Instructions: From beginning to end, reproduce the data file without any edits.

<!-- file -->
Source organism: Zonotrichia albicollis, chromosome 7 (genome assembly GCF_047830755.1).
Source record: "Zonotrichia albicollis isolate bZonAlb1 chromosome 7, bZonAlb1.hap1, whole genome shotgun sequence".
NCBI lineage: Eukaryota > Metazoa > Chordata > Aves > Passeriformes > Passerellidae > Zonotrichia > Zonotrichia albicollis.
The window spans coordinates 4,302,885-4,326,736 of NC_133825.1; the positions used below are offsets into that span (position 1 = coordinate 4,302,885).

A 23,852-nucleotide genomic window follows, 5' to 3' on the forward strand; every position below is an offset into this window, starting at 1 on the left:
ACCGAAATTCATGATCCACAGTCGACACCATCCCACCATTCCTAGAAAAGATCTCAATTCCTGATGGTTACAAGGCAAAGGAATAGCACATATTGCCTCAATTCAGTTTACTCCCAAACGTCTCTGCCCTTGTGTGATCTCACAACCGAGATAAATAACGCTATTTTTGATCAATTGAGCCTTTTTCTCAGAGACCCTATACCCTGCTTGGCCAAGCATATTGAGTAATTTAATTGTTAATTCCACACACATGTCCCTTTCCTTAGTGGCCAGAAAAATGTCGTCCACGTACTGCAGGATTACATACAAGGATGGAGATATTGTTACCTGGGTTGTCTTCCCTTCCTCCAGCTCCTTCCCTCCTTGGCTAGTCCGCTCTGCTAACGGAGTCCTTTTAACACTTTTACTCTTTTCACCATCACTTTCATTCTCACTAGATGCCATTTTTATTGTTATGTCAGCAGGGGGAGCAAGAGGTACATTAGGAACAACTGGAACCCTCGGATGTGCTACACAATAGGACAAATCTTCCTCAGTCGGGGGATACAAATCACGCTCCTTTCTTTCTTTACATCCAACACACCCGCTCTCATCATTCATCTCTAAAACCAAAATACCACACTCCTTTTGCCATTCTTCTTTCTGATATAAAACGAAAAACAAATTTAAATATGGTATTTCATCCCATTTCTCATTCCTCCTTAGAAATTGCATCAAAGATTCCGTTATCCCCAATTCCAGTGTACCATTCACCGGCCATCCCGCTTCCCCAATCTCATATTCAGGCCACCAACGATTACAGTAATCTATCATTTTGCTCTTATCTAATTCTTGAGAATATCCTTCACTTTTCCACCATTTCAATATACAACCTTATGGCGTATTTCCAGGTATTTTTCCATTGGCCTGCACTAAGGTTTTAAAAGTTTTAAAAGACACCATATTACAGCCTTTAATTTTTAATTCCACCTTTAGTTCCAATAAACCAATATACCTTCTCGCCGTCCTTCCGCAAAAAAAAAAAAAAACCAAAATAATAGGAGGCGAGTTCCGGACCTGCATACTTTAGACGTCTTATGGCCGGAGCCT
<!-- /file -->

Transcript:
Source organism: Zonotrichia albicollis, chromosome 7 (genome assembly GCF_047830755.1).
Source record: "Zonotrichia albicollis isolate bZonAlb1 chromosome 7, bZonAlb1.hap1, whole genome shotgun sequence".
NCBI lineage: Eukaryota > Metazoa > Chordata > Aves > Passeriformes > Passerellidae > Zonotrichia > Zonotrichia albicollis.
The window spans coordinates 4,302,885-4,326,736 of NC_133825.1; the positions used below are offsets into that span (position 1 = coordinate 4,302,885).

A 23,852-nucleotide genomic window follows, 5' to 3' on the forward strand; every position below is an offset into this window, starting at 1 on the left:
ACCGAAATTCATGATCCACAGTCGACACCATCCCACCATTCCTAGAAAAGATCTCAATTCCTGATGGTTACAAGGCAAAGGAATAGCACATATTGCCTCAATTCAGTTTACTCCCAAACGTCTCTGCCCTTGTGTGATCTCACAACCGAGATAAATAACGCTATTTTTGATCAATTGAGCCTTTTTCTCAGAGACCCTATACCCTGCTTGGCCAAGCATATTGAGTAATTTAATTGTTAATTCCACACACATGTCCCTTTCCTTAGTGGCCAGAAAAATGTCGTCCACGTACTGCAGGATTACATACAAGGATGGAGATATTGTTACCTGGGTTGTCTTCCCTTCCTCCAGCTCCTTCCCTCCTTGGCTAGTCCGCTCTGCTAACGGAGTCCTTTTAACACTTTTACTCTTTTCACCATCACTTTCATTCTCACTAGATGCCATTTTTATTGTTATGTCAGCAGGGGGAGCAAGAGGTACATTAGGAACAACTGGAACCCTCGGATGTGCTACACAATAGGACAAATCTTCCTCAGTCGGGGGATACAAATCACGCTCCTTTCTTTCTTTACATCCAACACACCCGCTCTCATCATTCATCTCTAAAACCAAAATACCACACTCCTTTTGCCATTCTTCTTTCTGATATAAAACGAAAAACAAATTTAAATATGGTATTTCATCCCATTTCTCATTCCTCCTTAGAAATTGCATCAAAGATTCCGTTATCCCCAATTCCAGTGTACCATTCACCGGCCATCCCGCTTCCCCAATCTCATATTCAGGCCACCAACGATTACAGTAATCTATCATTTTGCTCTTATCTAATTCTTGAGAATATCCTTCACTTTTCCACCATTTCAATATACAACCTTATGGCGTATTTCCAGGTATTTTTCCATTGGCCTGCACTAAGGTTTTAAAAGTTTTAAAAGACACCATATTACAGCCTTTAATTTTTAATTCCACCTTTAGTTCCAATAAACCAATATACCTTCTCGCCGTCCTTCCGCAAAAAAAAAAAAAAACCAAAATAATAGGAGGCGAGTTCCGGACCTGCATACTTTAGACGTCTTATGGCCGGAGCCT